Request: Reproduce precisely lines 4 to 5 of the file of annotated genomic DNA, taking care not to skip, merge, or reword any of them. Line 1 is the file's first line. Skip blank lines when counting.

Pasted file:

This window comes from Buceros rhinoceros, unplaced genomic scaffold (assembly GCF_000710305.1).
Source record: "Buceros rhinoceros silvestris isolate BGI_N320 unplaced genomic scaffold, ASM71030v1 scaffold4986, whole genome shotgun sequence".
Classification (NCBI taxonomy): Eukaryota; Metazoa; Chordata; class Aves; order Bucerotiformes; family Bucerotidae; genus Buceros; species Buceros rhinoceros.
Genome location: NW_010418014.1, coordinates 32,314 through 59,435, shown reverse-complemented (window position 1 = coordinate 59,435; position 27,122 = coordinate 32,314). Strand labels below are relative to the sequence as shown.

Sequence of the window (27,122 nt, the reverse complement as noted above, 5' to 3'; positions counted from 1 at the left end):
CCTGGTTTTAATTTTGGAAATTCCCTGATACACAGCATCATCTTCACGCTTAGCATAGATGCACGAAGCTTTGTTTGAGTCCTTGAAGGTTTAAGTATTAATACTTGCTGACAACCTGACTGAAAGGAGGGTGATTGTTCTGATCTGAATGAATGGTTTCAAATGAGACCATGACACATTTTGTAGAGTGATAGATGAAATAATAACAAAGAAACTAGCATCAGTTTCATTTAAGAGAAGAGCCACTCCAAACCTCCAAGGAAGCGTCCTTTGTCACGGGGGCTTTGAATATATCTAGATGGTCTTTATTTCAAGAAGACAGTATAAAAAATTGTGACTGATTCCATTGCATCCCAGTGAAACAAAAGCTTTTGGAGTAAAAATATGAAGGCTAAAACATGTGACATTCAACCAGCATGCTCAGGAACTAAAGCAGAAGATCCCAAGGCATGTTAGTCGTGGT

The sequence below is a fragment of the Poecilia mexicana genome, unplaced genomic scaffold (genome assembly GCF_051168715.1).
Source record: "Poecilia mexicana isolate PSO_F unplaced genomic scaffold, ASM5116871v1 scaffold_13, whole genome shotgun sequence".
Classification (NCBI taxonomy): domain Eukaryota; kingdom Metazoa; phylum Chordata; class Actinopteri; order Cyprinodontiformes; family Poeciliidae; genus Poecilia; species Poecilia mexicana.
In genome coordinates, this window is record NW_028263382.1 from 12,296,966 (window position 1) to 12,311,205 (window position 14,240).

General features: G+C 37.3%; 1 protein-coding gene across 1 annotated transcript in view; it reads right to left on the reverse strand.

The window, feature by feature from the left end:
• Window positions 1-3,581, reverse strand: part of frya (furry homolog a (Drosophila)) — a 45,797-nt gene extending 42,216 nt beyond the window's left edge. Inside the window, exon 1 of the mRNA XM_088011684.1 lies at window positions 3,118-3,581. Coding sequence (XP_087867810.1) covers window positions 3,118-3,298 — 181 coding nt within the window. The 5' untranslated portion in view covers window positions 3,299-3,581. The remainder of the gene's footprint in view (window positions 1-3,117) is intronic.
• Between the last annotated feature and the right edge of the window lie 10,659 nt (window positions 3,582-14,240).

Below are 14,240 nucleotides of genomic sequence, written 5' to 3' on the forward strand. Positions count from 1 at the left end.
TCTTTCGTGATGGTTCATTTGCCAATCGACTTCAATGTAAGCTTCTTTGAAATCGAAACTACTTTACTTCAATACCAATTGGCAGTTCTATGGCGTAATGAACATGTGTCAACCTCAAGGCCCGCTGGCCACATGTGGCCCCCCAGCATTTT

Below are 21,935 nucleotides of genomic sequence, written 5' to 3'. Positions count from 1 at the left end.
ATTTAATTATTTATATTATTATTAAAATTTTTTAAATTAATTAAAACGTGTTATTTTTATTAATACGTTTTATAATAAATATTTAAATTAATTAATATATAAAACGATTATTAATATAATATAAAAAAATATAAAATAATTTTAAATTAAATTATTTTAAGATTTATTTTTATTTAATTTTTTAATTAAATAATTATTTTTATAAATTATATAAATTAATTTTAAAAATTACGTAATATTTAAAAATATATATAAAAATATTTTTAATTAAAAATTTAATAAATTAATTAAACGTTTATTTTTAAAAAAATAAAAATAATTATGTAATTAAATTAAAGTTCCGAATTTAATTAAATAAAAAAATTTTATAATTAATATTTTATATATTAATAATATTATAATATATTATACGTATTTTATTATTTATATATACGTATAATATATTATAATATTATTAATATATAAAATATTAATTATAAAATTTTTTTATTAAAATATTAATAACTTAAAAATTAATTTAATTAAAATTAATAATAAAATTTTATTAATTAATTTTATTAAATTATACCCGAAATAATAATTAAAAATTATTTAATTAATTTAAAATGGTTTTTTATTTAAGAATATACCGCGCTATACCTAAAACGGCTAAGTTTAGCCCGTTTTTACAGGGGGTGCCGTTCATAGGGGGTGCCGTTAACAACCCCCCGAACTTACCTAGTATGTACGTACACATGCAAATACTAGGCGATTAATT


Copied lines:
Genome location: NW_010418014.1, coordinates 32,314 through 59,435, shown reverse-complemented (window position 1 = coordinate 59,435; position 27,122 = coordinate 32,314). Strand labels below are relative to the sequence as shown.

Sequence of the window (27,122 nt, the reverse complement as noted above, 5' to 3'; positions counted from 1 at the left end):